A new report published by Key has revealed that many over 55s are turning to their property by seeking equity release advice for help with care costs. This is down to cuts in funding made by local councils.

The cuts have come at one of the worst times, leaving many older people concerned about how they will afford their care in older age. Here, we’ll look at how much funding has been cut and how it is impacting the over 55s.

How much has funding been cut?

Research has revealed there has been a 10 per cent drop in how many people are receiving funding for long-term care. This is based on councils in England, Wales and Scotland.

Interestingly, not all councils have cut funding. In fact, some have actually increased the amount of funding provided to support elderly care. Shropshire council for example, have increased their funding care homes by 10 per cent.

The cuts have been blamed largely on Covid-19. Many councils have struggled with underfunding prior to the coronavirus crisis. So, the additional funding provided throughout the crisis to local councils, simply hasn’t been passed on to care homes.

The impact reduced funding is having on the over 55s

The cut in care home funding couldn’t have come at a worse time. A new study has revealed the devastating impact the virus has had in care homes across the country.

Care homes were frequently pressured into accepting patients who had tested positive for coronavirus. They didn’t have the right level of PPE and simply didn’t have the funding to cope with the increased demand. So, the fact many councils have now cut funding further is a huge concern.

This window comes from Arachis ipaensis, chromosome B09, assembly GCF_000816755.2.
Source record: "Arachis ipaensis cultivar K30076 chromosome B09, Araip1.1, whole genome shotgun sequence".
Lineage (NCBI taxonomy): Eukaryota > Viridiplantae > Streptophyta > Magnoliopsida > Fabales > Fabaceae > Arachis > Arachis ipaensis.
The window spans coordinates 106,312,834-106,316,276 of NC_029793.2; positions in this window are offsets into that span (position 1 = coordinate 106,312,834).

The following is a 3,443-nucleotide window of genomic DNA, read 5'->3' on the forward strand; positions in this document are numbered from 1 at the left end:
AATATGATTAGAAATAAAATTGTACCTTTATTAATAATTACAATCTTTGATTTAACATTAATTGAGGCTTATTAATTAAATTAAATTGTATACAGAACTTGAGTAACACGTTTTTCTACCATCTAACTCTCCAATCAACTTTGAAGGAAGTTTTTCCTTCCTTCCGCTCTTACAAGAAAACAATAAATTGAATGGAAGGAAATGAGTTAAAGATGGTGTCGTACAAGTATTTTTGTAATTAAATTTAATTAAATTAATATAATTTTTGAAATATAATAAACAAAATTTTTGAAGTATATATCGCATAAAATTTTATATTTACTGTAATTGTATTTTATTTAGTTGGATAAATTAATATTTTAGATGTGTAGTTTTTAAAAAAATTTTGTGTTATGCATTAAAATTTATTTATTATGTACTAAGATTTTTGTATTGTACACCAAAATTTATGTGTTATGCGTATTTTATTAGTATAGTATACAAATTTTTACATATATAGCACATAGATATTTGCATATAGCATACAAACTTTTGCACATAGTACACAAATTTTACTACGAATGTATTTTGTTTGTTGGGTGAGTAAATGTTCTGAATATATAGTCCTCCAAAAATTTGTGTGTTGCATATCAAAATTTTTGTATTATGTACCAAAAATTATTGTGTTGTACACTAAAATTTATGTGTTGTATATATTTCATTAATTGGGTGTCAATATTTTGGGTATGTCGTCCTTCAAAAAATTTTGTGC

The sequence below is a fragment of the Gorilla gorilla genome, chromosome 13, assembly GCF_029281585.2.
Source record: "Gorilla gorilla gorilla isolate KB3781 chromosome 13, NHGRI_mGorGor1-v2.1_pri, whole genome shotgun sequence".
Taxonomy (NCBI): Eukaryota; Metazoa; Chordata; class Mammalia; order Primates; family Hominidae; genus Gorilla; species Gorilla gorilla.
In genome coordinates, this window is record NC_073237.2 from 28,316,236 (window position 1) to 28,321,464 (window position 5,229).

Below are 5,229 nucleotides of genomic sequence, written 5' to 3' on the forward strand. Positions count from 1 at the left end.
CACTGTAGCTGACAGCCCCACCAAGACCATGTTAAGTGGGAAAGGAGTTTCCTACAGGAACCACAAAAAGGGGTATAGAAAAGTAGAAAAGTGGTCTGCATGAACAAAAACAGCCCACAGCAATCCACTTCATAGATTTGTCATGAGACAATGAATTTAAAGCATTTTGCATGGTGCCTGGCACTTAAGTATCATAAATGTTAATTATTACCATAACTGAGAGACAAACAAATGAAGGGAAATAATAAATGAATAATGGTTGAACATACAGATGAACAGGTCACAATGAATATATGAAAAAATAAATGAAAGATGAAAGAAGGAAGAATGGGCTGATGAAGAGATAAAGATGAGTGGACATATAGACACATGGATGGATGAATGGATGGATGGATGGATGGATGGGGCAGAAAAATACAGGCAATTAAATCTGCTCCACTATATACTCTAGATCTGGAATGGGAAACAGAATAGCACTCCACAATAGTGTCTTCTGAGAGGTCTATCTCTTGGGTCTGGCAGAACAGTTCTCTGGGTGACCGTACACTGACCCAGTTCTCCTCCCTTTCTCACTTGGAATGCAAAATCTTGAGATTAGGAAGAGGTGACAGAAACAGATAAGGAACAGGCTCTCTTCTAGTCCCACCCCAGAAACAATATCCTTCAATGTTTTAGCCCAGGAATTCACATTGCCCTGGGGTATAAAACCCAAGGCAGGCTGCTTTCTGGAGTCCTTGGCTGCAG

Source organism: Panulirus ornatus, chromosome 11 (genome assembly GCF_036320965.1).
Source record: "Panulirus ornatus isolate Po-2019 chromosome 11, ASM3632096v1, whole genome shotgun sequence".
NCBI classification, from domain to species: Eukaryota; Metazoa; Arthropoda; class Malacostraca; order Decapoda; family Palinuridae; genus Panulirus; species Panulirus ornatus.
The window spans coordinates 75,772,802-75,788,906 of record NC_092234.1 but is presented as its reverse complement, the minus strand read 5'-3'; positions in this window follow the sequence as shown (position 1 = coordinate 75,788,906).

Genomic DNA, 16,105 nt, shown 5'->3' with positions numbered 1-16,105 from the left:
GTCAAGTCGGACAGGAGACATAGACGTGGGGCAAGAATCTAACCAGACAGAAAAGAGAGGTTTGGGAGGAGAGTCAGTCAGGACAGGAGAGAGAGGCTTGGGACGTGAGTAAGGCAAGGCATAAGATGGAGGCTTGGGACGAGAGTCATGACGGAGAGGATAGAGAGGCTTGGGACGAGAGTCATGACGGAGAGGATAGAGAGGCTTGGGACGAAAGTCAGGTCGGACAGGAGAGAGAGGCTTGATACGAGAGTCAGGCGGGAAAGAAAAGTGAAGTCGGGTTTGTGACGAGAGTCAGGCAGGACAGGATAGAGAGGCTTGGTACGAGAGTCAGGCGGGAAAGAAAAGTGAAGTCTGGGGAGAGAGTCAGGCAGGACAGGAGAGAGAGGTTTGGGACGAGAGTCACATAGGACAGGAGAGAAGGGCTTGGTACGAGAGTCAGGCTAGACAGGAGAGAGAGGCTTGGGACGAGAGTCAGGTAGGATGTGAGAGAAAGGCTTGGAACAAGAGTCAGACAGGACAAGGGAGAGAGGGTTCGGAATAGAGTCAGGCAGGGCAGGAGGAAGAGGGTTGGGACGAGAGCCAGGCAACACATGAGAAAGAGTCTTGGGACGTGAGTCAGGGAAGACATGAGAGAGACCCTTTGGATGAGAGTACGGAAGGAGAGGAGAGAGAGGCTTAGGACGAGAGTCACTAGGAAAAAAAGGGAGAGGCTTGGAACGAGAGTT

The over 55s are rightly extremely worried about the impact this will have on their care. Many are feeling forced to look at other options such as equity release. A staggering 29 per cent of respondents to Key’s survey stated they were going to use their homes to pay for their care. This comes after the Key report revealed only 20 per cent of over-55s has financial provisions to pay for the care they need. Only 6 per cent of people believe they have enough to pay for their own care.

The CEO of Key, Will Hale, states:

‘Today’s figures suggest that between 2017/18 and 2018/19, we have seen a 10 per cent fall in the number of people councils are providing full or partial care funding for, but this may only be part of the picture. Indeed, we know that councils are working hard to support local residents who need care but are facing tough financial challenges and may need to make difficult choices’.

He also went on to state how vital it was that the government prioritise the issue. The fact we are living in an aging population makes it a worrying challenge for the government. More people are going to need long-term care, which means a lot of changes need to be made if their care is going to be funded.

Right now, the over 55s are worried about how they will be looked after in later life. This isn’t something anyone should have to worry about when they have spent their entire lives working and contributing to the economy. Unless the government address the issue, it could prove devastating in the not too distant future.